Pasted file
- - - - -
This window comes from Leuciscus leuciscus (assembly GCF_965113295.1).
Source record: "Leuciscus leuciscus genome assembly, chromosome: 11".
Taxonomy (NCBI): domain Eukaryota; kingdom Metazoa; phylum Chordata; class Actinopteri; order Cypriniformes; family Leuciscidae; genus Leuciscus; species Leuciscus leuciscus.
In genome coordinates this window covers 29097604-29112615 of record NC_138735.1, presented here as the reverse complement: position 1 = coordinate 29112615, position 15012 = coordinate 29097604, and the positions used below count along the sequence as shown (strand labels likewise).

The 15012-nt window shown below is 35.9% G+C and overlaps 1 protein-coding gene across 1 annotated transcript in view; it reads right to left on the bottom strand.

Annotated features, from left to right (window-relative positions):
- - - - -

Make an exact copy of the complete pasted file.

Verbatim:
This window comes from Leuciscus leuciscus (assembly GCF_965113295.1).
Source record: "Leuciscus leuciscus genome assembly, chromosome: 11".
Taxonomy (NCBI): domain Eukaryota; kingdom Metazoa; phylum Chordata; class Actinopteri; order Cypriniformes; family Leuciscidae; genus Leuciscus; species Leuciscus leuciscus.
In genome coordinates this window covers 29097604-29112615 of record NC_138735.1, presented here as the reverse complement: position 1 = coordinate 29112615, position 15012 = coordinate 29097604, and the positions used below count along the sequence as shown (strand labels likewise).

The 15012-nt window shown below is 35.9% G+C and overlaps 1 protein-coding gene across 1 annotated transcript in view; it reads right to left on the bottom strand.

Annotated features, from left to right (window-relative positions):